When we experience someone being genuine we believe them. Be that a politician, someone asking for help at work, or the member of staff in a store who genuinely seems interested in helping us. We notice when people are being real, when they forget about trying to impress but come from a genuine desire to connect with us in that moment.
For twenty-five years Andy Nyman has worked in theatre, film and television. As an 11-year-old boy, he sat in a Leicester cinema watching Jaws, "There I was, a stocky little curly haired Jew seeing a stocky little curly haired Jew playing the lead in a film, I released this isn't fantasy. I could actually do that."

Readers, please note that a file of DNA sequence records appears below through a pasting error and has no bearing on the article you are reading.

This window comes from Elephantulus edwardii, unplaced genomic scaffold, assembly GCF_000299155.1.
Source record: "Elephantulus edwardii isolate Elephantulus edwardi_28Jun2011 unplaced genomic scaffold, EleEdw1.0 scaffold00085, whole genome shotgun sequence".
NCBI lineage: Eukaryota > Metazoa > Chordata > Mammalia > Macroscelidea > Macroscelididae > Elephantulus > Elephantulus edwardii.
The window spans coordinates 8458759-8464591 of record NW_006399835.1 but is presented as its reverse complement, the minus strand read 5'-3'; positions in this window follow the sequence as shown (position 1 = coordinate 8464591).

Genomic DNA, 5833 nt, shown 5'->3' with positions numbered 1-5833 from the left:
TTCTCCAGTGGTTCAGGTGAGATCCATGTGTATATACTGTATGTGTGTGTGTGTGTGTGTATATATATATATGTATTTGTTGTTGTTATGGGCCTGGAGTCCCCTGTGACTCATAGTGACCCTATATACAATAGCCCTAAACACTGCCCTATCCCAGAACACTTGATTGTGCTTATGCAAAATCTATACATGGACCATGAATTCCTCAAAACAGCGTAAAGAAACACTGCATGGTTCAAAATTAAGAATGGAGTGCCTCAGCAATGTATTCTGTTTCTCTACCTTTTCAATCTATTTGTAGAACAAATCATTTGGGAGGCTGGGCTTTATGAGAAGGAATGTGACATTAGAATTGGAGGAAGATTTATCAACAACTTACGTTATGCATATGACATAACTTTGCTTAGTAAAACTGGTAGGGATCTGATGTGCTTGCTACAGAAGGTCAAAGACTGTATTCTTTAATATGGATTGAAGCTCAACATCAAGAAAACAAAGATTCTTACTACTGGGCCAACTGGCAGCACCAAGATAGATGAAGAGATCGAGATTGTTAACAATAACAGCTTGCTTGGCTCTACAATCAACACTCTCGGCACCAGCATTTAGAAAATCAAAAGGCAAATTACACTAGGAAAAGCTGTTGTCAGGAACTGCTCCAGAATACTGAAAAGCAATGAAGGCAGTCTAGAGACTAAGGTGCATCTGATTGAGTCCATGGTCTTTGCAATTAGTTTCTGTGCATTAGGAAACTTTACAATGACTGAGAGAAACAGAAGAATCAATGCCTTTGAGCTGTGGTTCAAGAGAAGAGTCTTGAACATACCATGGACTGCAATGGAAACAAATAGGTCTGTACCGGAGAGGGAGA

In the last three week in my capacity as a public speaking coach, I contacted agents and tweeted BAFTA nominees. This was in a genuine effort to offer my help to them to create something other than the weak and formulaic, predictable speeches I saw some give at the Oliviers this year. Here's where it all went wrong and what we can do about it.
After an unfortunate encounter with a young French boy, I had sworn to myself I would garner some 'me time' and step away from the fray. So I am wondering quite how I seem to have the grand total of four young men, of varying degrees of eligibility, all vying to arrive down my chimney this Christmas.